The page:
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Email marketing, when done well, can be one of the most effective ways to attract, captivate and delight your audience. It gives companies an expansive reach: according to Hubspot, active email accounts are expected to hit 5.9 billion in 2019. Hubspot also found that 80% of business professionals believe email marketing improves customer retention. And, year after year, emails deliver impressive ROI. There’s really no reason why email outreach shouldn’t be part of your long-term marketing strategy.

But before you dive into distributing your next batch of emails, make sure you’re utilizing best practices and abiding by today’s accepted email etiquette. Some emails, even ones written with the best intentions, can turn customers away — or worse, cause them to unsubscribe from your mailing list. Here are some common types of emails that tend to repel, rather than intrigue, leads and customers.

  1. The Unsolicited Email – The best advice is to be transparent from the very start. When customers sign up for a “monthly newsletter,” they’re expecting a once-per-month update from your company. If you surprise them with a barrage of daily e-mails, they’re not going to be very happy. So, be clear in your intentions to send e-mails — whether you’ll be contacting them once every blue moon, weekly, daily or multiple times per day.
  2. The Deceptive Email – Chances are you’ve encountered an email from a spam account with a panic-inducing subject line. A few examples that come to mind: “You left your wallet.” or “URGENT: Read this now for information regarding your account!” Most people recognize this as trash. But if they don’t, they’re going to be confused and disgruntled if the email’s contents don’t contain the whereabouts of their wallet. Therefore, keep the subject line easy to understand and related to the email’s contents.
  3. The Clueless Email – We know that pretty much everyone has a busy schedule. No one wants to waste time reading long, complicated emails without an explicitly stated purpose. Emails with a buried, lacking or unclear call-to-action might result in your customer clicking “delete.” On the other hand, emails that have a prominently featured purpose are more likely to boost your click-through rate.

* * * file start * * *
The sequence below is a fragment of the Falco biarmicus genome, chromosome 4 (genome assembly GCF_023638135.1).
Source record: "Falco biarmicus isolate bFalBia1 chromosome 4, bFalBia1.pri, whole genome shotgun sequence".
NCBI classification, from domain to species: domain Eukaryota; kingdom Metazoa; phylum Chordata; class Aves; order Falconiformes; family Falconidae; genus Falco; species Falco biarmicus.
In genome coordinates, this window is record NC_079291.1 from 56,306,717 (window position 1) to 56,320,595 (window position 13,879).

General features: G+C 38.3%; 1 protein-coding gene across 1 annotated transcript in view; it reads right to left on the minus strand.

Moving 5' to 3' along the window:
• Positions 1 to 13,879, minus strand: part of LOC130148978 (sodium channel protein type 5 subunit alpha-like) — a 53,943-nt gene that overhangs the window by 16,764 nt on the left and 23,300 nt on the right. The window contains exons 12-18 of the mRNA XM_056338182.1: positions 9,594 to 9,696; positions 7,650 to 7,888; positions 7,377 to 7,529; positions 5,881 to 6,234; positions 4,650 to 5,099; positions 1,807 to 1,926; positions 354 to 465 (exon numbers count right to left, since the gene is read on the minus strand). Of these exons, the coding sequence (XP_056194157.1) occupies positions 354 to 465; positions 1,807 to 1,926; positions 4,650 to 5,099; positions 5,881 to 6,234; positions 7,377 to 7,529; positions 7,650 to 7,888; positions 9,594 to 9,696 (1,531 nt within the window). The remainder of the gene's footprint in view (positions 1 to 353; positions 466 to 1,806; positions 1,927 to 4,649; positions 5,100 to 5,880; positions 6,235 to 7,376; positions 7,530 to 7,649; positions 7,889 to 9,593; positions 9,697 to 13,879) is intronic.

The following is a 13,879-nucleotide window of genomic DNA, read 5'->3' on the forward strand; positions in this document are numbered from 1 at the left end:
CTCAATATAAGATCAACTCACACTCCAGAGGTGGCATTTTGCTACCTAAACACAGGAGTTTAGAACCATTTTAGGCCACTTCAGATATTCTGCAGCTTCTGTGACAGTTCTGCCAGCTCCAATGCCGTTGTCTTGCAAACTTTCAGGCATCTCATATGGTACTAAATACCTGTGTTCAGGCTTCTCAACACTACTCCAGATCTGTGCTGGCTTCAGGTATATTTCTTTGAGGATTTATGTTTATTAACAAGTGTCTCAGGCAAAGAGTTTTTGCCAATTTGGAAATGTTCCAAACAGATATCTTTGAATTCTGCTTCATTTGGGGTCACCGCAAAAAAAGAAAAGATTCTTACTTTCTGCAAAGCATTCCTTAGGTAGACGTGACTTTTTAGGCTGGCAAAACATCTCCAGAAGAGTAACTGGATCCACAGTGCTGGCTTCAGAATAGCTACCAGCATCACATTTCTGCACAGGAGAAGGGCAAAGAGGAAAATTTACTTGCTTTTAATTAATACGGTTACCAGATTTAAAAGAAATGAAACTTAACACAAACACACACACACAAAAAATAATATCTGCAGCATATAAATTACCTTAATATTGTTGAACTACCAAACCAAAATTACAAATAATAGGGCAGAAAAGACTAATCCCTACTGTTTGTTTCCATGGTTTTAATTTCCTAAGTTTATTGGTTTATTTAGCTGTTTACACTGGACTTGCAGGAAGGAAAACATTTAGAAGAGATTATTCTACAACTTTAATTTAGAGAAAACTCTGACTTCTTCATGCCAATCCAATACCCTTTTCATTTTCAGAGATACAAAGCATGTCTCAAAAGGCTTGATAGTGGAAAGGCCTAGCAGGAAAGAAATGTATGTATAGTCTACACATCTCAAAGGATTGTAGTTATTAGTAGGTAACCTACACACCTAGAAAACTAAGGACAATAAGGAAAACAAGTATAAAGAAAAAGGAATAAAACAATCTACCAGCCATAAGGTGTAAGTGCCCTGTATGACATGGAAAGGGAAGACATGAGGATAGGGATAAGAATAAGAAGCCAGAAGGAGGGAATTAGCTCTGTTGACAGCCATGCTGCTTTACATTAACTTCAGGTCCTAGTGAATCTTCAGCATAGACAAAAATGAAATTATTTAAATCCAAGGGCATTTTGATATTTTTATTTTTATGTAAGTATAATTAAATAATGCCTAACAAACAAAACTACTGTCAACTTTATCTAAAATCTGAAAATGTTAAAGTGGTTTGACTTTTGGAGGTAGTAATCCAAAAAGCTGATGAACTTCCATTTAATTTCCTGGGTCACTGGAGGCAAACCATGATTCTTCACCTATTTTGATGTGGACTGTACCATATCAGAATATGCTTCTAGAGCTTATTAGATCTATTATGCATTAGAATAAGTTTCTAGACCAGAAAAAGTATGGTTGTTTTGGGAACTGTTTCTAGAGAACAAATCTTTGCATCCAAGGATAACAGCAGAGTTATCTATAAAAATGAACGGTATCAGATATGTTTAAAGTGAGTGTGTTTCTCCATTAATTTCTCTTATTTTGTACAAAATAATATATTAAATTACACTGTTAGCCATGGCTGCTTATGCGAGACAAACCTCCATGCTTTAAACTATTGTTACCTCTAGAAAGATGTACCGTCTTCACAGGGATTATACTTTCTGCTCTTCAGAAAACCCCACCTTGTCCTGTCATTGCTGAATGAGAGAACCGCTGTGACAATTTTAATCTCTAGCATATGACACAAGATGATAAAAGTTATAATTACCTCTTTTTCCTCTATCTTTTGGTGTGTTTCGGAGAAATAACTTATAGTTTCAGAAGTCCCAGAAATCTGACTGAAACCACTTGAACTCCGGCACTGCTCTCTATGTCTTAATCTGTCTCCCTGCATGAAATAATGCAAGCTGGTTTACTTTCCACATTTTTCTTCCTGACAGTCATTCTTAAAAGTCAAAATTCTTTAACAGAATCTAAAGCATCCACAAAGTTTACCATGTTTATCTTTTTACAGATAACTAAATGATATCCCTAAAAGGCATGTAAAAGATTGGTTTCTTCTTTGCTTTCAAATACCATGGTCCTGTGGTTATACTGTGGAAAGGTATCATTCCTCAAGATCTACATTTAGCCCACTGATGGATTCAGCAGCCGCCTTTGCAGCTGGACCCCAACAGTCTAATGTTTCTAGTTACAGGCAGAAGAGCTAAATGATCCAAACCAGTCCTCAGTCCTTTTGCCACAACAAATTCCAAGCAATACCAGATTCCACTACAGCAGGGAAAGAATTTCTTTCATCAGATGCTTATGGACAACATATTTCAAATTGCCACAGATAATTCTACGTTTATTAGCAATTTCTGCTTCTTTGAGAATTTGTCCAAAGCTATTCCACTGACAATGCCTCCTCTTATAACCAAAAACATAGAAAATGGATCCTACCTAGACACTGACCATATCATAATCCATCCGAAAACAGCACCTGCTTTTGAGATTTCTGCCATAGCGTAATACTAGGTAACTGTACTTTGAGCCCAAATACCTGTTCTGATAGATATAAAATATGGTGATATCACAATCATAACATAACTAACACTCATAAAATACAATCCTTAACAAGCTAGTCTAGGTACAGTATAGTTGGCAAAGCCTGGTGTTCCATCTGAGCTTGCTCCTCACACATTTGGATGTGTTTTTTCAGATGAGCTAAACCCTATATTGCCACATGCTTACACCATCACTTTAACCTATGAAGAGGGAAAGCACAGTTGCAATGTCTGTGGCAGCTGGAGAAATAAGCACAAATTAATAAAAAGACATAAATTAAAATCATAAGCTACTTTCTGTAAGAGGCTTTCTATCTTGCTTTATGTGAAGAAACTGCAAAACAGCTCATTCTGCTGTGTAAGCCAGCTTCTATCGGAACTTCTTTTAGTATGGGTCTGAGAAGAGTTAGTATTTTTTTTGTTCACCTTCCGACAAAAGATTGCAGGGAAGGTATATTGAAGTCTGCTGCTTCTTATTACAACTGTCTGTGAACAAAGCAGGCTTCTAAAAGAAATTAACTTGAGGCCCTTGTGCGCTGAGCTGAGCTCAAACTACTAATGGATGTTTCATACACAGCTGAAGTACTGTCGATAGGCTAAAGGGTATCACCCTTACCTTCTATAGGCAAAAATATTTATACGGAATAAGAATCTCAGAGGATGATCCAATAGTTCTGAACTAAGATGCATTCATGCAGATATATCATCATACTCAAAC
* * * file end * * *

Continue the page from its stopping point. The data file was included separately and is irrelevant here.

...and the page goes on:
4. The Amateur Email – Your email marketing should be integrated with your content marketing strategy — and you want it to exude the same professionalism and class as any website copy or blog. Emails with grammatical or spelling errors, poor sentence structure or dull copy aren’t going to keep anyone’s attention. It could hurt your reputation as a company, too, so make sure you edit before hitting “send.”
  5. The Pushy Email – Avoid making the recipient of your email feel pressured. Furthermore, they’ll be able to tell when an email is being overly sales-y. Your email campaign’s copy should be tactful, fresh and authentic — don’t resort to age-old clichés that everyone is tired of. Instead, offer something useful or enticing to the reader.
  6. The Unattractive Email – The number of people reading emails on their phones continues to rise and chances are many of your customers prefer to review their inboxes on their smartphones rather than at a desktop. This should be kept in mind when designing your email format — what works for both mobile and desktop readers? Will the information be jumbled if they open it on their phone? A skilled email marketer knows to construct an email based on their customer’s convenience — it’s easy to read and understand, pleasing to the eye and transitions smoothly between different formats.

 

These types of emails have been proven unsuccessful time and time again. Designing and implementing an effective email campaign takes a lot of energy — but a skilled marketing firm can help ensure your company stays top-of-mind and at the top of your target audience’s inbox. 

Learn more about email marketing practices, like how to grow your email list organically or the first steps to take when developing your company’s newsletter.

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